U.S. Attorney Brandon Fremin announced Tuesday the indictments of dozens of defendants who authorities say were part of Baton Rouge area-based drug trafficking network, marking the beginning of the largest prosecution in known history for the Middle District of Louisiana's federal court. 

Following a lengthy federal investigation, Fremin said 41 people were charged last week with more than 80 counts of narcotics and firearms-related offenses, leading to many of their arrests.  

"This is, we believe, the largest number of defendants in a single prosecution for these types of crimes ... in the history of this district," said Fremin, who started his new job as U.S. Attorney last week. "Our number one goal... is to ensure the public safety. This is not about filling jails, filling prisons, it's about ensuring our communities and neighborhoods are safe."

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The defendants were charged with various counts of conspiring to possess and distribute methamphetamine, heroin, cocaine, and crack cocaine, as well as distributing the drugs and the unlawful use of communication facilities while committing drug trafficking. Several were also charged with illegally possessing firearms. While Fremin did not label the 41 indicted people as being part of a gang, he said they were working for a "major drug trafficking organization." 

"To those that are plaguing our nation with the drug trafficking and violence, the message is clear: it will not be tolerated and we will relentlessly pursue you and bring you to justice," said Brad Byerley, the assistant special agent in charge for the Baton Rouge office of the Drug Enforcement Administration. Byerley said at least 32 of the 41 people named in the indictments have been arrested. The U.S. Attorney's Office declined to disclose the status of the other nine people, citing operational security. 

The indictments and arrests stemmed from a months-long investigation led by the U.S. Attorney's Office and the Drug Enforcement Administration, supported by the Bureau of Alcohol, Tobacco, Firearms and Explosives (ATF), the East Baton Rouge Parish Sheriff's Office, the Baton Rouge Police Department and the Louisiana State Police. Many other local law enforcement agencies, including the U.S. Marshal's Service and the Ascension, Iberville and West Baton Rouge Parishes Sheriff's Offices, assisted in the arrests. 

Baton Rouge Police Chief Murphy Paul said community members were also crucial to the operation's success.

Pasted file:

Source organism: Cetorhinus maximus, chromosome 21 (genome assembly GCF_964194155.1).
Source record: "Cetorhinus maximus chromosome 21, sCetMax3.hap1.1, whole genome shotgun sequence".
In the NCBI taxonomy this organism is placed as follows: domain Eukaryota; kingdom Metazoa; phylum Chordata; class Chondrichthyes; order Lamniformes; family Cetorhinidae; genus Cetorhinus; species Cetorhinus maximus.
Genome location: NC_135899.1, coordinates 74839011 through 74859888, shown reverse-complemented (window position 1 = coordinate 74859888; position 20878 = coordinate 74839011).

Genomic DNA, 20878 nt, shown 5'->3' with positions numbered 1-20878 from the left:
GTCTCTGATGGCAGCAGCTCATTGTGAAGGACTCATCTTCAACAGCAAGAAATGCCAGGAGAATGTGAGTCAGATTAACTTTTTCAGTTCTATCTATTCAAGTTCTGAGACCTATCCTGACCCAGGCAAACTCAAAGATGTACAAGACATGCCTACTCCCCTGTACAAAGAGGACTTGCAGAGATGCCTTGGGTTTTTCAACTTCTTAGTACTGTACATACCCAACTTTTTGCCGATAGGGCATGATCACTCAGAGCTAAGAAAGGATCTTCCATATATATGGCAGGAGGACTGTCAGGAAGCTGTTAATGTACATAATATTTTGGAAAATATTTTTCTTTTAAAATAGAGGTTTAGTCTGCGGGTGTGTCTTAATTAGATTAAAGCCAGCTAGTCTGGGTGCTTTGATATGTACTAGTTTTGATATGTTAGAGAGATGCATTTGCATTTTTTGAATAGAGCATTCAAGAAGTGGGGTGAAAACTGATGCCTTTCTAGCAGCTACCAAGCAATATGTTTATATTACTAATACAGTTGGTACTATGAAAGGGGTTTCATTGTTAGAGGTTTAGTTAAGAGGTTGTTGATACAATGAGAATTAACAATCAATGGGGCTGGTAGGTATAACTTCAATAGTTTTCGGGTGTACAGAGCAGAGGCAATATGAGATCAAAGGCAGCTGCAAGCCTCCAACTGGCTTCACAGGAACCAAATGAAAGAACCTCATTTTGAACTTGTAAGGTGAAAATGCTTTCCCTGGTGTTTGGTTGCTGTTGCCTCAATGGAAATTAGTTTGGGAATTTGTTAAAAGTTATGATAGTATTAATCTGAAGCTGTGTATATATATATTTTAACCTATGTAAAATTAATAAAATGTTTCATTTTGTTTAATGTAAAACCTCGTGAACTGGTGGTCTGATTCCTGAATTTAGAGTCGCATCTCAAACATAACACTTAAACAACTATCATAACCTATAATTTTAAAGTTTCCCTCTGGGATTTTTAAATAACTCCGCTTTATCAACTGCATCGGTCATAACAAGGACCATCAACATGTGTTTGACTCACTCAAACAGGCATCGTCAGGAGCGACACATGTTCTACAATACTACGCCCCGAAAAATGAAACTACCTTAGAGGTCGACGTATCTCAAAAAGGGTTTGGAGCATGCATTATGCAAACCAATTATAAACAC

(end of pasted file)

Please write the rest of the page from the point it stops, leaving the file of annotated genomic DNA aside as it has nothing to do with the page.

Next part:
"This long investigation would not have ended with the success that we had without help from the community," Paul said. "It is important that the community continue to give us information related to violent crime in the city of Baton Rouge. We cannot do it without your help."

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These indictments were not part of the violent crime strike force announced by the U.S. Attorney Office in October, but instead stemmed from a longer-established effort known as the Middle District Organized Crime and Drug Trafficking Task Force, said first assistant U.S. Attorney Corey Amundson. Though separate, Amundson said the concepts behind the two efforts are similar. 

The three lengthy indictments focus on the drug trafficking networks allegedly orchestrated by James C. Hull, known as "Fat Boy," Travis R. James, and Bryron A. Lawson, known as "B." Prosecutors lay out how all three of the men bought and distributed narcotics — their paths intertwining — spanning Houston, Baton Rouge, Prairieville and Hattiesburg, Mississippi, throughout the first half of 2017.

According to the indictments, Baton Rouge resident Hull often bought drugs from Lawson, distributing them for profit to at least 16 other Baton Rouge residents charged in the drug bust. Lawson often bought his drugs from James, the indictments say. 

"Hull mostly 'fronted' or supplied customers, on a credit basis, heroin, cocaine base, and methamphetamine, expecting his customers, in turn, to distribute those narcotics to others and thereafter repay Hull with the money they gathered," one indictment says.

James engaged in a similar practice as Hull, the indictments say, except with cocaine and crack cocaine. James is accused of organizing at least 12 other people charged in the case to help him buy and sell the drugs. 

The indictments cite specific phone calls and text messages from Hull, James, Lawson and the other 38 people charged, detailing how the alleged drug traffickers coordinated sales with one another and customers, as well as where and when they met up. Once, Hull called on a jail phone from East Baton Rouge Parish Prison instructing another Baton Rouge man to sell drugs and use the money to pay his bond, the indictment says. 

The indictments say those charged sold the narcotics at "gas stations, retail stores, restaurants and residential neighborhoods in and around Baton Rouge." 

"The work is not done, we will continue on," said Fremin. "We are committed and we will remain steadfast in our efforts."

Follow Grace Toohey on Twitter, @grace_2e.